• Community Safety -- WCS is urging the Milwaukee County Board of Supervisors to accept County Executive Chris Abele’s proposed transfer of apprehension authority from the Sheriff’s Office to the District Attorney’s Office in 2014.  Sheriff David Clarke has not responded to warrants at the House of Correction (HOC) Superintendent’s request since June of 2013 when the superintendent restored the highly-successful electronic monitoring program that the sheriff eliminated in late 2011.  WCS supervises persons on SCRAM-x (alcohol monitoring with house arrest) and operates the Milwaukee County Day Reporting Center (MCDRC), where Huber inmates, along with persons on deferred prosecution and electronic monitoring, can receive a variety of evidence-based interventions, which places WCS in direct contact with individuals who may need to be investigated and potentially apprehended in Milwaukee County.  WCS is also in favor of random checks of inmates who have community access to ensure a higher degree of community safety.

2011-12
State Legislative Session

  • Valid driver’s licenses for persons who are low-income-- WCS actively pursued what is now 2011 Wisconsin Act 112, which decreased the number of years of a driver’s license suspension for a damage judgment arising from an uninsured auto accident from 20 to five (see below).
  • Employment barriers for former offenders-- WCS joined many others to successfully oppose the following measures:
    • AB 286/SB 207, which would have allowed Wisconsin employers to discriminate against any convicted felon based on his or her conviction regardless of when it occurred and whether it was substantially related to the job to which the person applied. The Wisconsin Fair Employment Act does not allow discrimination based on arrest or conviction unless it is substantially related to the job; Wisconsin is one of only six states in the country to provide this protection., which would have reinstated a bail bond system in the State of Wisconsin, a system that was abolished in our state in the late 1970s because of widespread corruption. Governor Walker previously vetoed this measure when it was included in the 2011-13 biennium budget because it had not been adequately examined by an appropriate committee of the legislature.
    • AB 286/SB 207, which would have allowed Wisconsin employers to discriminate against any convicted felon based on his or her conviction regardless of when it occurred and whether it was substantially related to the job to which the person applied. The Wisconsin Fair Employment Act does not allow discrimination based on arrest or conviction unless it is substantially related to the job; Wisconsin is one of only six states in the country to provide this protection.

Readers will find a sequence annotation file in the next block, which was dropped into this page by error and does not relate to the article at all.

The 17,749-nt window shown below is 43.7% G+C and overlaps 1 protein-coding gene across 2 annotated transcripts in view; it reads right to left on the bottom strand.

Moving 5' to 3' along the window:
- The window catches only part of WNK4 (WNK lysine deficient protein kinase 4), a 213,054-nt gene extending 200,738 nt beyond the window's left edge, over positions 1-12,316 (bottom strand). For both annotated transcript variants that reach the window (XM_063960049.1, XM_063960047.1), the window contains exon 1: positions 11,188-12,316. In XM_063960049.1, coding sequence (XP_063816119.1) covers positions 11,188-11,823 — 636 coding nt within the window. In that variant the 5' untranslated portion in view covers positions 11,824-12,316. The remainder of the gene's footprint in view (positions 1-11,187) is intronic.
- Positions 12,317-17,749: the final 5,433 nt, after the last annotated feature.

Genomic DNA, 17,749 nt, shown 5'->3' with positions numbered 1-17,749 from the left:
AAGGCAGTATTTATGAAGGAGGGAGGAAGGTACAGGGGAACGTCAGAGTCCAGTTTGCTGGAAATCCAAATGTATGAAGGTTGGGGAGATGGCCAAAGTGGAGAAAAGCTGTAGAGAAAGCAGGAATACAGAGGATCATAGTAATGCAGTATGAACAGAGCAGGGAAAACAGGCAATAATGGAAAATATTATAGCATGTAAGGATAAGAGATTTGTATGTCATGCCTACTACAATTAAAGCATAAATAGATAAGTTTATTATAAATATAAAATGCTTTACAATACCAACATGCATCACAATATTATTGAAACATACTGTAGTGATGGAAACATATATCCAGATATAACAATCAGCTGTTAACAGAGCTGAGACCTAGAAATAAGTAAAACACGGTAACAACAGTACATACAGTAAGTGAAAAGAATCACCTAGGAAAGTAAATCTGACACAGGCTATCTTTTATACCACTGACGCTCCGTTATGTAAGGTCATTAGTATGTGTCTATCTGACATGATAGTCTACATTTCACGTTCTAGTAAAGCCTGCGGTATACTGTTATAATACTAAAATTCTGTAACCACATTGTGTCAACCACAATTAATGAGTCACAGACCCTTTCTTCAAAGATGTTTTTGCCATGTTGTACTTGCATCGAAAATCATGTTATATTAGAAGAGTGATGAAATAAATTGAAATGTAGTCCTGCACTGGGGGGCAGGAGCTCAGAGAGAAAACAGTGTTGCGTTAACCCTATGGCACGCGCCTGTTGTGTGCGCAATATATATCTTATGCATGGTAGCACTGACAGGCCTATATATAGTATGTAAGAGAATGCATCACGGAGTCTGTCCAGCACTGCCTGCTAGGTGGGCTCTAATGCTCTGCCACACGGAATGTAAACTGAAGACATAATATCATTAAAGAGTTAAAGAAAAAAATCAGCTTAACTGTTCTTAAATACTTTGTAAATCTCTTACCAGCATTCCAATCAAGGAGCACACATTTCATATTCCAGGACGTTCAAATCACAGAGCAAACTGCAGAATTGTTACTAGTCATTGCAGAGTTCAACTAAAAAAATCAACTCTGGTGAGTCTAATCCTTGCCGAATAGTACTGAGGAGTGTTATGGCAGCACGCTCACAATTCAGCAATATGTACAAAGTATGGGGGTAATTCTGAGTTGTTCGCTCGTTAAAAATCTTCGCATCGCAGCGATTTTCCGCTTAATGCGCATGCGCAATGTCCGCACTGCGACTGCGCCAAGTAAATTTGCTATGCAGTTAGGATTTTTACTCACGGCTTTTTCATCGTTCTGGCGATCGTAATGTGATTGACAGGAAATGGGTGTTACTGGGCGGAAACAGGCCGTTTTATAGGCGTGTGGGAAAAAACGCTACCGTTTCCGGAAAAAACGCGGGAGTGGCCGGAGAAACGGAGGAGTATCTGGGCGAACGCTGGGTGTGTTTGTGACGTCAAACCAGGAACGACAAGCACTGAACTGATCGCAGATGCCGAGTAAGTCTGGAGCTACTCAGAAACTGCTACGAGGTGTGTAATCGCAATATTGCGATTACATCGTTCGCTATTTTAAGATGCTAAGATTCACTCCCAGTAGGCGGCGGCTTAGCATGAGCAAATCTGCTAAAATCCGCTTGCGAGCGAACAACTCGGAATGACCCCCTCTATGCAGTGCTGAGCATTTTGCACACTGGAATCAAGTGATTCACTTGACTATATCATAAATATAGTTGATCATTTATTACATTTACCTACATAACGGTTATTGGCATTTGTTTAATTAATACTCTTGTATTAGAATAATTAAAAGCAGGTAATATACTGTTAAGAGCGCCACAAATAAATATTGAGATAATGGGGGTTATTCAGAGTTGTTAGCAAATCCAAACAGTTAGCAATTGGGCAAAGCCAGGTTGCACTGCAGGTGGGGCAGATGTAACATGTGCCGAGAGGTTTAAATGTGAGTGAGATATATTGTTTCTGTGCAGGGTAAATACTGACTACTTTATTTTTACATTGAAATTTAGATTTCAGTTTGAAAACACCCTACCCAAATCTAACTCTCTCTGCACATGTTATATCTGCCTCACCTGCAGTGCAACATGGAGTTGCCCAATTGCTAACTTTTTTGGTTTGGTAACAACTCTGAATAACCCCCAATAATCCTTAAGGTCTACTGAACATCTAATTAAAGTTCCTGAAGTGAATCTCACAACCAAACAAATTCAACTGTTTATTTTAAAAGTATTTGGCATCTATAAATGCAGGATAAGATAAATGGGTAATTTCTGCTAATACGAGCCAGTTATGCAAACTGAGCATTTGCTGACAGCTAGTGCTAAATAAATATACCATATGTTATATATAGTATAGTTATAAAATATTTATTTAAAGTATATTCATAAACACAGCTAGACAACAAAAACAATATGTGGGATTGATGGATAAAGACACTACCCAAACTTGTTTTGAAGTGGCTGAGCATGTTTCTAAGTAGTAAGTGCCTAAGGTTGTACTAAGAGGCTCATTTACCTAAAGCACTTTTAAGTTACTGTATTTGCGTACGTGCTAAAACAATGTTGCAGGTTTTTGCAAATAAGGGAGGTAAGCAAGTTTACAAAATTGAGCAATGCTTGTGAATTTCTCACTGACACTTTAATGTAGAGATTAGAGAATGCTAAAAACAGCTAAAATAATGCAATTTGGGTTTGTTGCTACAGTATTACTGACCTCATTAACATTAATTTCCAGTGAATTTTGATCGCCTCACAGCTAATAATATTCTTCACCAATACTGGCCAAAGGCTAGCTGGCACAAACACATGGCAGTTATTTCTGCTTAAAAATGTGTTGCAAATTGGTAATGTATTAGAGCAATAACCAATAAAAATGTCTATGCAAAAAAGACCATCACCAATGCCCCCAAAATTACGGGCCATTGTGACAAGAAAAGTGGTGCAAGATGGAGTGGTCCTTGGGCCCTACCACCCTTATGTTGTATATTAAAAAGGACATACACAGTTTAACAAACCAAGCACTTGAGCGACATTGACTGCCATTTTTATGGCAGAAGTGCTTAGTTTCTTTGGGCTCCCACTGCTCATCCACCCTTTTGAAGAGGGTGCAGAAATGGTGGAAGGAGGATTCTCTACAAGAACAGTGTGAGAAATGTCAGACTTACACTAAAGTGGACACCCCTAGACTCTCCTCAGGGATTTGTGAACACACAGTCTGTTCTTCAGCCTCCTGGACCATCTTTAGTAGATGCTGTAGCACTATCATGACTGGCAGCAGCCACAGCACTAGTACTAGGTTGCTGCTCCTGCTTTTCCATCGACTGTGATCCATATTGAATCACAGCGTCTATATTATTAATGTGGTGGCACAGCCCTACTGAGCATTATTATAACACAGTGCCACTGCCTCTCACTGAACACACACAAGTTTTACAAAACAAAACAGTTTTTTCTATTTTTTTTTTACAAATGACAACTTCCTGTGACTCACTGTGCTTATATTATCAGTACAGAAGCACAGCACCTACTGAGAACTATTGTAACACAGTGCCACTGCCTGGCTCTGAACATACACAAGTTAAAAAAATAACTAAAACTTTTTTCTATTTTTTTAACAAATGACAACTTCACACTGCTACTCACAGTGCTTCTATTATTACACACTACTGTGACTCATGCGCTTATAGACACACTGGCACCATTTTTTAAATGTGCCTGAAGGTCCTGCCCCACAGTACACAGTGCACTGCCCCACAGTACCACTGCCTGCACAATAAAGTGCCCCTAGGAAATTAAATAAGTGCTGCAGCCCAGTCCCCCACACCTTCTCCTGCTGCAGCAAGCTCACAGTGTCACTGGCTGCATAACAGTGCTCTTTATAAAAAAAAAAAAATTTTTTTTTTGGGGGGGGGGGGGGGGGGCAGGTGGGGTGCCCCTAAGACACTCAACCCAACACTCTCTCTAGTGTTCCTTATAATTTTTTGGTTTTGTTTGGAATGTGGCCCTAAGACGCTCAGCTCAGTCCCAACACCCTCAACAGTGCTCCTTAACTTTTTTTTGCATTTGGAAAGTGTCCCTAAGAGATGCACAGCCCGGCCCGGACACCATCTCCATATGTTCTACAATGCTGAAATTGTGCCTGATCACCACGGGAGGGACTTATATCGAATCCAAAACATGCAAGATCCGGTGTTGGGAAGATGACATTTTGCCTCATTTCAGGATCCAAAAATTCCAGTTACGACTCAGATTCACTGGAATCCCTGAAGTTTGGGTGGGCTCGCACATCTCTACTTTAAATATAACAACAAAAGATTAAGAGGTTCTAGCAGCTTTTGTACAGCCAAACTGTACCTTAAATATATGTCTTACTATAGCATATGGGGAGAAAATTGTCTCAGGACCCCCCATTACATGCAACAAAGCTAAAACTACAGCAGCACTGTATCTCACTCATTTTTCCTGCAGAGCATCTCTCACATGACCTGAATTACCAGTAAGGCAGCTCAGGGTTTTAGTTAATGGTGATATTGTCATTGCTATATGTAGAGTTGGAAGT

Local Advocacy

  • Community Safety -- WCS was successful in its efforts, along with other community agencies and concerned stakeholders in the county’s justice system, to change the management of the Milwaukee County House of Correction (HOC) from the Sheriff’s Office to an appointed and confirmed Superintendent in the 2013 budget.  WCS is grateful to the County Executive and County Board for supporting this amendment, which was authored by Supervisors Nikiya Harris and Patricia Jursik.  Subsequently, WCS advocated for the confirmation of Michael Hafemann to the position of Superintendent, which occurred in May of 2013.  Since Superintendent Hafemann’s confirmation, WCS is pleased with the significant improvements at the HOC, including increased officer training; reinstatement of visitation by minor children of inmates; expansion of electronic monitoring; utilization of the Day Reporting Center (including direct transportation for Huber inmates who are incarcerated but given leave for employment and other constructive purposes); and embrace of evidence-based principles with offenders, including (validated) Risk and Need Analysis (LSI-R and LS/CMI), Targeted Interventions (such as electronic monitoring), and Skill Training with Directed Practice (such as cognitive intervention programs).

Historic Accomplishments

Driver’s licensing for persons who are low-income
Policy changes are a critical goal of the Center for Driver’s License Recovery and Employability, a public-private partnership among WCS, Legal Action of Wisconsin, City of Milwaukee Municipal Court, and Milwaukee Area Technical College

     Since 2010, WCS and its partners have championed the following bi-partisan state law changes:

  • 2011 Wisconsin Act 112
    SEE MEDIA RELEASE (November 2011)

    Act 112 decreased the number of years of a driver’s license suspension for a damage judgment arising from an uninsured auto accident from 20 to five.
     
  • 2009 Wisconsin Act 102
    SEE MEDIA RELEASE (January 2010) 
       
    SEE MEDIA RELEASE (May 2010)
    Act 102 ended the automatic license revocation on the 4th Operating While Suspended (OWS) conviction and made such revocations discretionary with judges.  This change was applied retroactively by the Wisconsin Department of Transportation, positively impacting over 40,000 low-income drivers in just one day. 

     Prior to becoming part of WCS in 2010, the Center for Driver’s License Recovery and Employability also worked
     to achieve:

  • 2009 Wisconsin Act 8
    SEE MEDIA RELEASE (March 2009)

    Act 8 allowed Wisconsin to become the 38th state to opt out of a 1992 federal mandate that required a minimum six-month suspension of a driver’s license for any drug-related conviction, most of which have nothing to do with a vehicle.
  • 2009 Wisconsin Act 17 - primary work completed by Legal Action of Wisconsin
    Act 17 provided for reasonable installment payments toward current or defaulted traffic citations for persons who are low-income.

 


Signing of 2009 Wisconsin Act 102: from left to right: Co-author State Representative Tamara Grigsby, Cindy McGinnis (Grigsby’s Chief of Staff), Retired Judge James A. Gramling, Jr., Todd  Meurer (Dane County Court System), Former Governor Jim Doyle (seated), Co-author State Senator Lena Taylor, Eric Peterson (Taylor’s Chief of Staff), David Pifer (Legal Action of Wisconsin), and Nichole Yunk Todd (WCS).